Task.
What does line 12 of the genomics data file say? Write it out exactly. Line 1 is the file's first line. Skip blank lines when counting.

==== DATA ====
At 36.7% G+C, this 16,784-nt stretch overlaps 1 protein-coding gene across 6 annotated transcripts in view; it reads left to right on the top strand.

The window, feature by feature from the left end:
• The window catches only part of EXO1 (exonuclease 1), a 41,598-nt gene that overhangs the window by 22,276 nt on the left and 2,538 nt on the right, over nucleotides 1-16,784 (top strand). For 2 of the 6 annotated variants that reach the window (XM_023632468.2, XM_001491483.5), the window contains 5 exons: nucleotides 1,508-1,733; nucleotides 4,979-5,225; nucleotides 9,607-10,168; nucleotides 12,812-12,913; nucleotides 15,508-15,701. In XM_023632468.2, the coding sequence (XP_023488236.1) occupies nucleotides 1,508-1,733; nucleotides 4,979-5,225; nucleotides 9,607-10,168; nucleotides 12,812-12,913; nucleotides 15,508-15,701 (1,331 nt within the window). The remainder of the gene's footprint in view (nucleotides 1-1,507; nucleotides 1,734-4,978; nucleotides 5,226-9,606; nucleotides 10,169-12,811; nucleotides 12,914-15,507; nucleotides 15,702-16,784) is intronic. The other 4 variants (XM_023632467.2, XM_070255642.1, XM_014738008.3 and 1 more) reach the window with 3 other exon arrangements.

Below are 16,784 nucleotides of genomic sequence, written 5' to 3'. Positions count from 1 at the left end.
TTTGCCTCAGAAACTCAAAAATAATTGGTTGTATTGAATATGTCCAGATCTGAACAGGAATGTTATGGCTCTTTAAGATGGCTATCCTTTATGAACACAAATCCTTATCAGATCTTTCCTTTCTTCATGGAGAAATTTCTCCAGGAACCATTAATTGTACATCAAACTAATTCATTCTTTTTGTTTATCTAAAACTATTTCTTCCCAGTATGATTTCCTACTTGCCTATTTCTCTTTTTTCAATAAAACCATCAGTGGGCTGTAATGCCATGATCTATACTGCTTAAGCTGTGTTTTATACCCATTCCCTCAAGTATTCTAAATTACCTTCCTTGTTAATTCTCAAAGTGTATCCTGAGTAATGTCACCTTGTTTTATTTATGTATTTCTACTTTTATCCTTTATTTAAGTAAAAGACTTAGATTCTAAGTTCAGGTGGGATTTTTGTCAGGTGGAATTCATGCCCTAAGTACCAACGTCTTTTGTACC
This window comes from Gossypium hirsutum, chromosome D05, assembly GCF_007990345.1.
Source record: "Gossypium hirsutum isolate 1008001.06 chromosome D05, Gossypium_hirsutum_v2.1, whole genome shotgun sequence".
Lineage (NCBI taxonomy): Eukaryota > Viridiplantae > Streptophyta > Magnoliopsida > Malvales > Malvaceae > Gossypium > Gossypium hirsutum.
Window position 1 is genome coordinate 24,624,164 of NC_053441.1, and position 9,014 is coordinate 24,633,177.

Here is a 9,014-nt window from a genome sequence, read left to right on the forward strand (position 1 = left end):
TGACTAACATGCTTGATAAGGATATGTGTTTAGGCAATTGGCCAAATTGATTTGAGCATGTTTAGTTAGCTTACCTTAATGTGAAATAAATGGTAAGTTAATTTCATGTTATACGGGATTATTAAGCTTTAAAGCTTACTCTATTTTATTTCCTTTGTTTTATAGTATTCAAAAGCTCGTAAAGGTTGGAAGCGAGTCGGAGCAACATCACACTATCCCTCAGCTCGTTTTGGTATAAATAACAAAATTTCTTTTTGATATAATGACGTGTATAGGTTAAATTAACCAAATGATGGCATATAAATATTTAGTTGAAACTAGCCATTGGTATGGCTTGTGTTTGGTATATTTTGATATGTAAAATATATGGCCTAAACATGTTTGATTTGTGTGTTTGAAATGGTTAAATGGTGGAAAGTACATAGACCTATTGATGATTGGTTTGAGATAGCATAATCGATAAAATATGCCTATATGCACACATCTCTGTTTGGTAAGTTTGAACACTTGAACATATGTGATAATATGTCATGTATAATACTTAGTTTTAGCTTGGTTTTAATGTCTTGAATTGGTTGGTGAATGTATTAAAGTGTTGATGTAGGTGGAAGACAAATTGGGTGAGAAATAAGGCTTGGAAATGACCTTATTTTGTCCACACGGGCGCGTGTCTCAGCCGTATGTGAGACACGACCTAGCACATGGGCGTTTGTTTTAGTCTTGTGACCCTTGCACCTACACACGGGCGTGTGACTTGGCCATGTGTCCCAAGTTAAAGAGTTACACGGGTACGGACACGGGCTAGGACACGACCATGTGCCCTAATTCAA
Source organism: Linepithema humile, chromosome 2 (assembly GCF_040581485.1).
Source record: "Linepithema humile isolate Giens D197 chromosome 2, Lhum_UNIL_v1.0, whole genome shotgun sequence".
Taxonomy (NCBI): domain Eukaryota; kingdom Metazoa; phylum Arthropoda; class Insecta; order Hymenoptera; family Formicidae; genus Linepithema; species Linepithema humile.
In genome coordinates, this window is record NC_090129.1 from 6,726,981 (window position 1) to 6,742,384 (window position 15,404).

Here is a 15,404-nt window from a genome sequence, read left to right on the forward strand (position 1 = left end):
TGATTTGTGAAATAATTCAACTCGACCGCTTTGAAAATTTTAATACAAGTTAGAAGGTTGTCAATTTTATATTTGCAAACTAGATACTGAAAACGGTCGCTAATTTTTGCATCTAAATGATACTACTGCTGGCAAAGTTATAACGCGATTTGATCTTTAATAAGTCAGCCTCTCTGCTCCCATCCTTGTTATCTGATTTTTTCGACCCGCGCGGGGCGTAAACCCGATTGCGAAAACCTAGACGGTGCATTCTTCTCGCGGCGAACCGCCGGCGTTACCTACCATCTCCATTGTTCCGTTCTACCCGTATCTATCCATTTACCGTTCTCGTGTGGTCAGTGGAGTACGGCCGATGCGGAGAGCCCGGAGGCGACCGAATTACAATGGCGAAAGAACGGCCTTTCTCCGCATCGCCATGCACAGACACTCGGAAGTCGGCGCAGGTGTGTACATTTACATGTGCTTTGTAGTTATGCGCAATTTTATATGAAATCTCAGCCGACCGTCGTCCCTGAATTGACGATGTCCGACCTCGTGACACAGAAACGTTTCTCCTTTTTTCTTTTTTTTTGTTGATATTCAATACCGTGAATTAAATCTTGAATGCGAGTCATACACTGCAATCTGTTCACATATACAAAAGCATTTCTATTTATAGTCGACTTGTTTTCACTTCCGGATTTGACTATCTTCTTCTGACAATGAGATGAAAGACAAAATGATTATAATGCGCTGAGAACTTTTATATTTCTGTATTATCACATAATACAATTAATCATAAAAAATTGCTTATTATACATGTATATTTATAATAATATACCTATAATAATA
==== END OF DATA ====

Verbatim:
Source organism: Linepithema humile, chromosome 2 (assembly GCF_040581485.1).